But new research shows that schools whose students have the highest gains on test scores do not produce similar gains in "fluid intelligence" - the ability to analyze abstract problems and think logically.
Data from nearly 1,400 eighth-graders in the Boston public school system showed that some schools have successfully raised their students' scores on the Massachusetts Comprehensive Assessment System (MCAS). However, those schools had almost no effect on students' performance on tests of fluid intelligence skills, such as working memory capacity, speed of information processing, and ability to solve abstract problems.
"It doesn't seem like you get these skills for free in the way that you might hope, just by doing a lot of studying and being a good student," says psychological scientist and senior author John Gabrieli, the Grover M. Hermann Professor of Health Sciences and Technology, professor of brain and cognitive sciences, at MIT.
This study grew out of a larger effort to find measures beyond standardized tests that can predict long-term success for students. "As we started that study, it struck us that there's been surprisingly little evaluation of different kinds of cognitive abilities and how they relate to educational outcomes," says Gabrieli, who is also a member of MIT's McGovern Institute for Brain Research.
The data for the Psychological Science study came from students attending traditional, charter, and exam schools in Boston. Some of those schools have had great success improving their students' MCAS scores - a boost that studies have found also translates to better performance on the SAT and Advanced Placement tests.
The researchers calculated how much of the variation in MCAS scores was due to the school that students attended. For MCAS scores in English, schools accounted for 24 percent of the variation, and they accounted for 34 percent of the math MCAS variation.
However, the schools accounted for very little of the variation in fluid cognitive skills - less than 3 percent for all three skills combined.
In one example of a test of fluid reasoning, students were asked to choose which of six pictures completed the missing pieces of a puzzle - a task requiring integration of information such as shape, pattern, and orientation.
"It's not always clear what dimensions you have to pay attention to get the problem correct. That's why we call it fluid, because it's the application of reasoning skills in novel contexts," says Amy Finn, an MIT postdoc and lead author of the paper.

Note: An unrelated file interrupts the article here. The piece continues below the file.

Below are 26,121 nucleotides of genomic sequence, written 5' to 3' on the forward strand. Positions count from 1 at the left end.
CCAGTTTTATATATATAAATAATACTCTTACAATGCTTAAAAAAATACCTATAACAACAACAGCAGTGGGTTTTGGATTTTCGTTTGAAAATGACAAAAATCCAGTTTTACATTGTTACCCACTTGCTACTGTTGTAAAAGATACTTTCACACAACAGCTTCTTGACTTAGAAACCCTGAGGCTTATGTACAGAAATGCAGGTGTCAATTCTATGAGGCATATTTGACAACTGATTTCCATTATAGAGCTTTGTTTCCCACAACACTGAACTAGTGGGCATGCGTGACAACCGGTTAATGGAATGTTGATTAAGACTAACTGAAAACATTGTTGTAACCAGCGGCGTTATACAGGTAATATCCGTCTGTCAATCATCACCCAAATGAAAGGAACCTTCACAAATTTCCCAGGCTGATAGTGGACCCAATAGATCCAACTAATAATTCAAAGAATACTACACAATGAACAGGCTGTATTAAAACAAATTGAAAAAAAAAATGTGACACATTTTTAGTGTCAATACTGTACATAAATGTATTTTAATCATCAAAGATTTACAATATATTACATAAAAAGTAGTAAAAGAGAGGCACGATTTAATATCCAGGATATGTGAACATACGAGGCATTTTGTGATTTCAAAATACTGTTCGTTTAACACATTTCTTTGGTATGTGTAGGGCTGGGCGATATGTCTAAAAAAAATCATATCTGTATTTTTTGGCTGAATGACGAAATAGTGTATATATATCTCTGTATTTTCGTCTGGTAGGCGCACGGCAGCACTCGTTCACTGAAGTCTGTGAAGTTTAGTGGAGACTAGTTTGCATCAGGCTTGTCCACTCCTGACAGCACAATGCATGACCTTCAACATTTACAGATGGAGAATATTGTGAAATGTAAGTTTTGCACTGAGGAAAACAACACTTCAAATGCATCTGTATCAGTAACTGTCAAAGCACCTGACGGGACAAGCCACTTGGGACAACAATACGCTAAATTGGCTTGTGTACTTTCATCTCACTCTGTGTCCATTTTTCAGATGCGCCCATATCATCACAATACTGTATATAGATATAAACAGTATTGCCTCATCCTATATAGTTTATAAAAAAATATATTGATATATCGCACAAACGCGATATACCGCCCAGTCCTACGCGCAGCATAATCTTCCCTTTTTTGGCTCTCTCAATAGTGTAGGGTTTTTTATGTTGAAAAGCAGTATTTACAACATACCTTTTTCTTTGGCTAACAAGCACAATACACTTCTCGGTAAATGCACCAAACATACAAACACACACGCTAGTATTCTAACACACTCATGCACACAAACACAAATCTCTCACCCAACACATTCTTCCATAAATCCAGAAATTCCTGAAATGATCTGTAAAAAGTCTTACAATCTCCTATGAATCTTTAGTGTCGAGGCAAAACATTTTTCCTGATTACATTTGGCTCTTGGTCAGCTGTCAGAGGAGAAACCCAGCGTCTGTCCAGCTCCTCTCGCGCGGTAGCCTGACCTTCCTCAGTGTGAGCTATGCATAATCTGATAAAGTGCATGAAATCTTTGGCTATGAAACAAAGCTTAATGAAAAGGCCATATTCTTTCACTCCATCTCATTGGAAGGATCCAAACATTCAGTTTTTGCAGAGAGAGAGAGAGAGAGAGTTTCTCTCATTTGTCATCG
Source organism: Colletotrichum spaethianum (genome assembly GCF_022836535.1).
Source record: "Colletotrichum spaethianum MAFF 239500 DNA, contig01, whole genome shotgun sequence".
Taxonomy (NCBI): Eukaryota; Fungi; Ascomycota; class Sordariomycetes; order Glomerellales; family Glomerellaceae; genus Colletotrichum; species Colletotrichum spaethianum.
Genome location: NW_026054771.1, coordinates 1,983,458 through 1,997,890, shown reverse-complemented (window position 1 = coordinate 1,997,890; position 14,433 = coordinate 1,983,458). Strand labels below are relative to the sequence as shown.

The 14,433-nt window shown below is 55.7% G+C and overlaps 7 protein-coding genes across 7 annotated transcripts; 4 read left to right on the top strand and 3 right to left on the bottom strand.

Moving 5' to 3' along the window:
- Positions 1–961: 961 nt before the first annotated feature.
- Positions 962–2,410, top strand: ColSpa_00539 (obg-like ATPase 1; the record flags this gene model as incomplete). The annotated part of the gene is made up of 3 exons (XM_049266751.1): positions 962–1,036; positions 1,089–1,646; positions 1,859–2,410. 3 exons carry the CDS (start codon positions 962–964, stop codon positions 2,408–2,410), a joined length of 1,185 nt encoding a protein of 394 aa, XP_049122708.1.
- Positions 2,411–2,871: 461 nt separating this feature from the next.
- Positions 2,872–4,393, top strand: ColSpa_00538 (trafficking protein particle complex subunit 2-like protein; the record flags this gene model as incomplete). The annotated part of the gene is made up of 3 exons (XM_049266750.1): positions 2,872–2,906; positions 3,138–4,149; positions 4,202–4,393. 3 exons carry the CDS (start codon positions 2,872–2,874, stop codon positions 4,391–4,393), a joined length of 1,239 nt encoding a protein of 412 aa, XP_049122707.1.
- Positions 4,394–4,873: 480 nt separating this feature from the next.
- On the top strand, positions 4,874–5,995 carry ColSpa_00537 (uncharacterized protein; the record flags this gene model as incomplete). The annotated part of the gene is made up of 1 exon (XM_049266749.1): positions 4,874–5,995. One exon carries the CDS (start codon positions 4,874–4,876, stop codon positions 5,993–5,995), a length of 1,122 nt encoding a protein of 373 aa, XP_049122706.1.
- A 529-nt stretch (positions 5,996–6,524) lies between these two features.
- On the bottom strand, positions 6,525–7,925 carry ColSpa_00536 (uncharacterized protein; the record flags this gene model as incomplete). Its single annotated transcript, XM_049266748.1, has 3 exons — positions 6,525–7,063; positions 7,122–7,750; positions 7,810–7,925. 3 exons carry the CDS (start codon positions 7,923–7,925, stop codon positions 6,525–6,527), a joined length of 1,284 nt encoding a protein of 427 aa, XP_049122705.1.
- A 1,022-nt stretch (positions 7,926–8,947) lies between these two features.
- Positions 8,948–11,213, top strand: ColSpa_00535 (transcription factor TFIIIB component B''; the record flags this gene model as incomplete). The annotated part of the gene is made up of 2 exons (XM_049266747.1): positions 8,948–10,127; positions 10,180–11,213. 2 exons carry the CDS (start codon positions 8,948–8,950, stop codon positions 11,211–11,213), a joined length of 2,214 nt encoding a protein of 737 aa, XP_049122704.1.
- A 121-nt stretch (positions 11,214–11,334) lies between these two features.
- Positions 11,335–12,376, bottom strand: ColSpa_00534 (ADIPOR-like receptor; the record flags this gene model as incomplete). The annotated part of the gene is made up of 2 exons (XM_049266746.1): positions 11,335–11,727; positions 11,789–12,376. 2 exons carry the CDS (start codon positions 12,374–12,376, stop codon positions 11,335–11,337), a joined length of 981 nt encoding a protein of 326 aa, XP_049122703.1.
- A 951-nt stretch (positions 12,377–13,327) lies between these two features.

The researchers plan to continue tracking these students, who are now in 10th grade, to see how their academic performance and other life outcomes evolve. They have also begun to participate in a new study of high school seniors to track how their standardized test scores and cognitive abilities influence their rates of college attendance and graduation.
Implications for education
Gabrieli notes that the study should not be interpreted as critical of schools that are improving their students' MCAS scores. "It's valuable to push up the crystallized abilities, because if you can do more math, if you can read a paragraph and answer comprehension questions, all those things are positive," he says.
He hopes that the findings will encourage educational policymakers to consider adding practices that enhance cognitive skills. Although many studies have shown that students' fluid cognitive skills predict their academic performance, such skills are seldom explicitly taught.
"Schools can improve crystallized abilities, and now it might be a priority to see if there are some methods for enhancing the fluid ones as well," Gabrieli says.
Adapted from an MIT News Office press release.
The research was a collaboration with the Center for Education Policy Research at Harvard University, Transforming Education, and Brown University.
In addition to Gabrieli and Finn, co-authors on the research include Matthew A. Kraft of Brown University, Martin R. West of Harvard University, Julia A. Leonard and Rebecca E. Martin of MIT, Crystal E. Bish of the National Center on Time & Learning, Margaret A. Sheridan of Children's Hospital Boston, and Christopher F. O. Gabrieli of Harvard Unviersity and the National Center on Time & Learning.
This research was funded by the Bill & Melinda Gates Foundation (to J.D.E and C.F.O Gabrieli) and the National Institute of Health (NRSA to A.S.F).
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